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Thursday, April 21, 2011

Garage A Trois Play Saturday, Offer 12 Last-Minute Entries in the SF Indie Film Festival

Posted By on Thu, Apr 21, 2011 at 12:51 PM

click to enlarge MICHAEL WEINTROB
  • Michael Weintrob
Pan-American postskronkjazzcore supergroup Garage A Trois's new album is a stone-cold killer: It'll lure you in with sultry saxophone wails and vibraphone licks, root you to the spot with a lurching organ drone here and a cop-drama suspense motif there, and finally club you to blissful death with an unrelenting, slightly idiosyncratic rhythm section. Also, it's called Always Be Happy, But Stay Evil, which rules.

The quartet has been on the prowl since 1999 -- though the present incarnation was minted in 2007 with the addition of keyboardist/organist Marco Benevento (of the excellent Benevento-Russo Duo) -- taking just enough time from the members' respective projects (Seattle industrial-jazz veterans Critters Buggin! New Orleans funk ensemble Galactic! Underrated R.E.M. offshoot Tuatara!) to record five albums, including the soundtrack to a never-released French film called Outre Mer

That last bit of information confirms the eerily precise cinematic quality to Garage A Trois's jams, and also suggested the framework for today's Q&A: we asked percussionist Mike Dillon (far left in the picture) to describe an imaginary movie featuring each song on Always Be Happy. If his answers don't entice you to check out the quartet's free 2 p.m. in-store at the Haight St. Amoeba on Saturday, or their show at the Independent that evening, maybe a sampling from Garage A Trois radio will do the trick.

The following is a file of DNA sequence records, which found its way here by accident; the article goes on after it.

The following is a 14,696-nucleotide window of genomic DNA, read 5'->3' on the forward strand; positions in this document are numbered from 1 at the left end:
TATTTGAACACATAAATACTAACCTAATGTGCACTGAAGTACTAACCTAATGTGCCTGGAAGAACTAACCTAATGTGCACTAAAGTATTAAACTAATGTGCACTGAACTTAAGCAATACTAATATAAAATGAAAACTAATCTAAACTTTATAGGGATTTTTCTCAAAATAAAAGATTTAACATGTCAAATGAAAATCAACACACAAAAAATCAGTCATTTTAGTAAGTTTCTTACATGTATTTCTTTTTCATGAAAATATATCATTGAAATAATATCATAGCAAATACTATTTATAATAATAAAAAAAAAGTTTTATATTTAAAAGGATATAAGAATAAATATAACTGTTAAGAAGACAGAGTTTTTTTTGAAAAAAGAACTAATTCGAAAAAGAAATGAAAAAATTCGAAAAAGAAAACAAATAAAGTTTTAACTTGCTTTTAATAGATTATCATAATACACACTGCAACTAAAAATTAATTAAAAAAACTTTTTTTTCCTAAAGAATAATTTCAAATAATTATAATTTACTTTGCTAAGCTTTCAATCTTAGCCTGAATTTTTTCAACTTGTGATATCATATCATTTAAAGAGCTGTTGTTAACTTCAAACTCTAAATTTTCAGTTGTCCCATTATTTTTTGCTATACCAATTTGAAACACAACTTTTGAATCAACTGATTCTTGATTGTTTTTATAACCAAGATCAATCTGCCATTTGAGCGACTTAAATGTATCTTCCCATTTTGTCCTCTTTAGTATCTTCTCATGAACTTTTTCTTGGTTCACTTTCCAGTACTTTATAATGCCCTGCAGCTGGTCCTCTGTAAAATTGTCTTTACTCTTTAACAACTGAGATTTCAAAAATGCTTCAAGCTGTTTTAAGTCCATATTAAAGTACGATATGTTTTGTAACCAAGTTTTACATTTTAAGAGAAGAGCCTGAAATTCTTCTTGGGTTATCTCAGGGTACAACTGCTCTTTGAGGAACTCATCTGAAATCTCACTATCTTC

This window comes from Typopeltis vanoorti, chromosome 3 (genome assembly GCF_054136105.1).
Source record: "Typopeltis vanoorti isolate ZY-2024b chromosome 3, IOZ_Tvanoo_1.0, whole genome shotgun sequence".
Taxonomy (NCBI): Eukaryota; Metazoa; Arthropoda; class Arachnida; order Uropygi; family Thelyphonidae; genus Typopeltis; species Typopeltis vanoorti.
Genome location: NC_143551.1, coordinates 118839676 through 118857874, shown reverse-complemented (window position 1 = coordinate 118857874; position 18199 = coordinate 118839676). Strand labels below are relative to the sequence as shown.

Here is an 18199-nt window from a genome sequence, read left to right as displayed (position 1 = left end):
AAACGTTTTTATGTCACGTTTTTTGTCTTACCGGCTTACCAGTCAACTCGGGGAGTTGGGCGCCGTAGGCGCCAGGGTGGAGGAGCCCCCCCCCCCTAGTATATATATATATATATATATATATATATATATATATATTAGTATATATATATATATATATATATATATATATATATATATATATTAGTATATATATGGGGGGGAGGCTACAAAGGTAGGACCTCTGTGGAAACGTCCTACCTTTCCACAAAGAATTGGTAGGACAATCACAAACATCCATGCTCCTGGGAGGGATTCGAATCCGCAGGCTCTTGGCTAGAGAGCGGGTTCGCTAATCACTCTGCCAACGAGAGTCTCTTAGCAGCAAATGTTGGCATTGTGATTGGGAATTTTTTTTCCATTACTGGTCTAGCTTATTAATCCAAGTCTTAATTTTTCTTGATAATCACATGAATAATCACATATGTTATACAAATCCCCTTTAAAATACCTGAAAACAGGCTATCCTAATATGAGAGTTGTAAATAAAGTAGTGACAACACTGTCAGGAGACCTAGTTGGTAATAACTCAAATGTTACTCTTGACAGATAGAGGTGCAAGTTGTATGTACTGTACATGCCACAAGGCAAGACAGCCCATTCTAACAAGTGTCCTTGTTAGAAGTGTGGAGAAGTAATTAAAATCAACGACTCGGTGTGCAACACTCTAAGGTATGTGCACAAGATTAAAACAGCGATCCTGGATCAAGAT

click to enlarge gat_always_be_happy_cover.jpg

"Omar": This song was actually inspired by The Wire. It was composed after a tour with Les Claypool. We watched all five seasons. This song plays as it pans to the kid's face after he offs our hero.

"Resentment Incubator": Four men in a van, on tour with their first band. The idea of touring has been a dream. They talked about it all through high school. At the end of the tour they hate each other, two of the guys are strung out, and one dude's girlfriend has left him. The glamorous life.


"Earl Harvin": African-American man gets gig playing drums with the French band Air. He falls in love with Europe. A few years later he moves from LA to Berlin. Becomes fluent in German. Meets his true love.

"Shooting Breaks": A man is on the top of a beautiful hill overlooking Lake Austin. He is massively depressed. He graduated valedictorian of his high school. He graduated with honors from law school. It all seemed perfect. His girl left him.  Life seemed empty. He didn't know he was bipolar. In a split second he puts a gun in his mouth and shoots himself a break.

"Kansas": Feel the '70s, man. Dust off the ghost of the tube, brah. Experimental cinema.

"Swellage": Crazy guitarist from huge rock band hangs out in a hot tub with ladies on Molly. People always trying to get next to him. This is a beautiful experience on ecstasy, so he often repeats it.

"The Drum Department": A modern drummer poster child has a beautiful wife who is a genius. They have crazy adventures in the world. Traveling, sweating, airport stalls. He recalls his first hardcore show, which was Bad Brains. He quits being a studio whore and joins a punk band from New Orleans.

"Thumb": A wonderful man leaves Brooklyn for upstate New York. They find a place with a pond and 8 acres. He realizes that HR from Bad Brains has been squatting in his barn. The drama unfolds as his daughter teaches HR the one lesson he failed to remember.

"Baby Mama Drama": A creative woman is always asking her jazz millionaire ex for more money. She drives across the country to put stickers on public buildings. She is preparing for 2012. She must instill the Native American spirit, or else.

"Chimp and Flower":  A New York City woman falls in love with a dirty ape. The dirty ape is always on the road. He cannot be had. His world consists of fossil fuels, tabla practice, and espresso. They travel, love, and fight. However, the limbo of not knowing what he can give drives her back to the world she left. She ends up a curating the Tate Modern and he relapses on heroin and dies in a hotel on Lombard.

"Dark Bogul": Same film. The friends of the dead jazz musician play music at the wake.

"Assault on Precinct 13": See John Carpenter movie

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